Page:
Parties must inform the local police authorities of the venue and time of any meeting to enable the police to make adequate security arrangements.

Permission and license to be obtained by the police for using loudspeakers or any other facility in connection with any proposed meeting.

Carrying and burning effigies representing members of other political parties is not allowed.

- Rules for processions

Once the party or candidate has decided a place and time for a procession, the route to be followed and the time in place at which the procession will terminate there shall be no deviation.

The parties shall inform local police before moving the procession for proper navigation and eliminating undesirable events such as traffic or class with another party’s rally.

- Polling Day

All political parties and candidates should cooperate with officers on election duty to ensure peaceful and orderly polling and complete freedom to the voters without any obstruction.

Must hold their authorised badges and identity cards.

Refrain from serving or distributing liquor on polling day.

Make sure there is no unwanted crowd near the camp set up by political parties.

Parties need to make sure there is no display of posters flag symbols or any other propaganda material.

No eatables shall be served.

- Polling Booth

Excepting the voters, no one without a valid pass from the ECI shall enter the polling booths.

- Observers

The Election Commission will have observers. Candidates or their agents with complaints or problems regarding the conduct of elections can bring it to the notice of the observer.

- Party in Power

All political parties shall ensure that no cause is given for any complaint that it has used its official position for its election campaign.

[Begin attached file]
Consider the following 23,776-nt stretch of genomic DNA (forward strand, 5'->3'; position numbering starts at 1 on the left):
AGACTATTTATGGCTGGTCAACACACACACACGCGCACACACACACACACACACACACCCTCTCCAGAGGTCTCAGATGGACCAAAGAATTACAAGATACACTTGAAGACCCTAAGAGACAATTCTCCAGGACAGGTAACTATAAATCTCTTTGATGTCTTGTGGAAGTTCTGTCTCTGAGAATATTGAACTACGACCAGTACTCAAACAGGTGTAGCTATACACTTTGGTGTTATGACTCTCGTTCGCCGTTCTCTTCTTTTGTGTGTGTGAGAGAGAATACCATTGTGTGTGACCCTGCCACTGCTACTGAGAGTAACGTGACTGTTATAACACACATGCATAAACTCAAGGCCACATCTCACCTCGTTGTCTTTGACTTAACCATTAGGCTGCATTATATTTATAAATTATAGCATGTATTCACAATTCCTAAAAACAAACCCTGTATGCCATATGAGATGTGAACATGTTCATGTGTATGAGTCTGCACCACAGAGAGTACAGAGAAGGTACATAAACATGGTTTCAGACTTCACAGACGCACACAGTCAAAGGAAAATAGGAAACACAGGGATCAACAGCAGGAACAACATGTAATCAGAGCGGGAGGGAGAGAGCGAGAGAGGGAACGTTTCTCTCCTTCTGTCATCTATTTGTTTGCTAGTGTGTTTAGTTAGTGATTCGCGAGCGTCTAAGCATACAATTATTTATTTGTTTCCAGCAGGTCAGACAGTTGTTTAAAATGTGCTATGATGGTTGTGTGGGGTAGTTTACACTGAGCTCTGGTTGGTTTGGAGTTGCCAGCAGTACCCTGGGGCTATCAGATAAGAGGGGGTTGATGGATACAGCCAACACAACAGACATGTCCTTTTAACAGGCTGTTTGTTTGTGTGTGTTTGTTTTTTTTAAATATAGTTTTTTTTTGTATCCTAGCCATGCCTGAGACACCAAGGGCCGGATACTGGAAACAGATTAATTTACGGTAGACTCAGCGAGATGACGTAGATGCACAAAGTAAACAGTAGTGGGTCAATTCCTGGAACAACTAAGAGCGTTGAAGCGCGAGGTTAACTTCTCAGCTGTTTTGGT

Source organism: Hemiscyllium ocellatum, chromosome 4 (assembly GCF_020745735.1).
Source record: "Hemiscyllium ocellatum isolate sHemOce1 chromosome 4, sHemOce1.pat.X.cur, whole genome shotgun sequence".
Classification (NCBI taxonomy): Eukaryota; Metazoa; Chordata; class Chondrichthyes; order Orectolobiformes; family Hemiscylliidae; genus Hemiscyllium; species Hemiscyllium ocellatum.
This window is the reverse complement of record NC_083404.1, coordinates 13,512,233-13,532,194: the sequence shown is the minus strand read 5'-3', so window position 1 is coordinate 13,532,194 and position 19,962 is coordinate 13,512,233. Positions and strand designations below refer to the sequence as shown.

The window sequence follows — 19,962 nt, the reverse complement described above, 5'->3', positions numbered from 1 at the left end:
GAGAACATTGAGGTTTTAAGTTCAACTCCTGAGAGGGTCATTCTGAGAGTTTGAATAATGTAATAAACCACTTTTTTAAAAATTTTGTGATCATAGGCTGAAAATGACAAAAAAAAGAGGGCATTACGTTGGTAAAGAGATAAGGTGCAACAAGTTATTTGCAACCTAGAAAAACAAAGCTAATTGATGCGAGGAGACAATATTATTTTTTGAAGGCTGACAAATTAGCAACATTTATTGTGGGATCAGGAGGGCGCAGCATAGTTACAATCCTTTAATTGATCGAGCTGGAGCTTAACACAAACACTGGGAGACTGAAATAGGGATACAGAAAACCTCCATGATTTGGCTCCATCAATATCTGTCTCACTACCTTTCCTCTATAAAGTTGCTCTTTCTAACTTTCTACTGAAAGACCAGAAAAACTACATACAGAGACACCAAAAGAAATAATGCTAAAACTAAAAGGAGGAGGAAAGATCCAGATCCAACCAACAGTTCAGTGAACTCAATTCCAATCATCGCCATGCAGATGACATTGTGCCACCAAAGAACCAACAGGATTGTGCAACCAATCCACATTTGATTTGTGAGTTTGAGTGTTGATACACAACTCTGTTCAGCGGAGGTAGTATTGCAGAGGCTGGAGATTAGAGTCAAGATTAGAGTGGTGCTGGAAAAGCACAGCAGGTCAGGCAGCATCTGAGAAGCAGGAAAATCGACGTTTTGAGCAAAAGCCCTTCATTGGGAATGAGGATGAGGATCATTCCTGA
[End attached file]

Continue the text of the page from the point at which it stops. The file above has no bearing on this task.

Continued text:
- Election Manifesto

The Supreme Court in its judgment dated July 5 2013 in SLP(C) No 21455 of 2008 (S Subramaniam Balaji Vs Govt of Tamil Nadu and Others) has directed the ECI to frame guidelines with regard to the contents of election manifestos in consultation with all the recognised political parties.

Upon receiving the directions from the Supreme Court, the ECI held a meeting with the recognised national and state political parties for consultation with them on the matter and took note of their conflicting views on the matter.

The Constitution under Article 324 mandates the ECI to conduct elections inter alia to the Parliament and the State Legislatures. With due regard to the above directions of the Supreme Court and after consultation with the political parties, the commission, in the interest of free and fair elections, hereby directs political parties and candidates to release election manifestos for any election to the Parliament or State Legislatures.

How is the role of MCC different for candidates, political parties and government officials?

The MCC would ensure fair and ethical conduct while promoting transparency and accountability of the polling process.

It would ensure no political party indulges in any corrupt or unethical conduct during the elections.

MCC would set certain standards and limitations for candidates and political parties regarding the usage of campaigning material and promotional activities.

MCC would also ensure that no political party or candidate publishes any demeaning or defaming posts on social media against the party or candidate.

What happens when a political party fails to adhere to the MCC guidelines?

If any party fails to adhere to the moral code of conduct or if another party complains about the alleged breach, then ECI will issue a notice and the party will have to accept the fault and issue an apology or prove the allegations wrong.

When is the model code of conduct applicable?

The guidelines of the model code of conduct are applicable from when the election dates were announced i.e. March 16 and remain in force till the results are declared June 4.

Is the model code of conduct guidelines legally binding?

No, the moral code of conduct is not bound by law but by moral sanctions enforced by the Election Commission of India.

Related Stories

No stories found.
South Check